16. Method according to claim 15 wherein the determining of whether time shifting is enabled follows the determining of whether the bus is available for high speed transfer.
17. Method according to claim 16 wherein the determining of whether the bus is enabled for full speed transferfollows the determining of whether the bus is available for high speed transfer.
18. Method according to claim 15 wherein the determining of whether time shifting is necessary follows the determining of whether the bus is enabled for high speed transfer.
19. Method according to claim 15 wherein the determining of whether time shifting is enabled follows the determining of whether time shifting is necessary.
20. Method according to claim 15 wherein the initiating of a request is of a transfer significant for system performance.
Description
FIELD AND BACKGROUND OF INVENTION

This invention relates to computer system design and particularly to data transfers through a shared chip to chip interface.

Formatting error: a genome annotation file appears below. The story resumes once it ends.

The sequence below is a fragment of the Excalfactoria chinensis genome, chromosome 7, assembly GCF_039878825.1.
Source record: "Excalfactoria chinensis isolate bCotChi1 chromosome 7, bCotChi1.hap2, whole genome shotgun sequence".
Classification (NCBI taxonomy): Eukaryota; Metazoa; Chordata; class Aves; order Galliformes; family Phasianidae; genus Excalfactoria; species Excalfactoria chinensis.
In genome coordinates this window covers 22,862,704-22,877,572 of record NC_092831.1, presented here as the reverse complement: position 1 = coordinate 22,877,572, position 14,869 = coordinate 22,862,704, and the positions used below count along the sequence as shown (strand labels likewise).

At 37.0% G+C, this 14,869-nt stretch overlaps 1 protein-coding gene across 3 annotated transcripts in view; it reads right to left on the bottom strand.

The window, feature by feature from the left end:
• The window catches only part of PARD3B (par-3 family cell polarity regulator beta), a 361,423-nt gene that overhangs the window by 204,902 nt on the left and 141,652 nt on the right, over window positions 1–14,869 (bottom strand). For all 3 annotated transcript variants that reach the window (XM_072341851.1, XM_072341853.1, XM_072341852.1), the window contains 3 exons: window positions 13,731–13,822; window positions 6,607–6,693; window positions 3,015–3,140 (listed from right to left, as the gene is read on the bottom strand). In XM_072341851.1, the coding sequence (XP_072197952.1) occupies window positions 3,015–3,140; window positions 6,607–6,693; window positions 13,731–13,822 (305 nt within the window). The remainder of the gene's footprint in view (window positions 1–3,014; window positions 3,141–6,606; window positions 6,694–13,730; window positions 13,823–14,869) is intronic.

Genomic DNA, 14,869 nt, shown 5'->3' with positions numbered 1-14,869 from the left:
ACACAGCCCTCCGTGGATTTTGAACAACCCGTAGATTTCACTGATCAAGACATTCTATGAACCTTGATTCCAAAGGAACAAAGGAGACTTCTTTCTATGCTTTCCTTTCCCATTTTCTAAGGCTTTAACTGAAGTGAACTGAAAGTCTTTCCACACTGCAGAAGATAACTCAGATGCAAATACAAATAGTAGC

Heretofore, allocating usage for a shared interface that sends data between two chips at two different speeds depending on the type of transfer resulted in all transfers taking place at a slower rate of speed. This solution is for scenarios where an interface is shared by several different requesters, some which transfer data at one data shot every clock cycle (full or high speed), and some which transfer data at one data shot every other cycle (half or low speed). Requests that are designed to transfer data at full speed are more critical to system performance than requests that are designed to transfer data at half speed.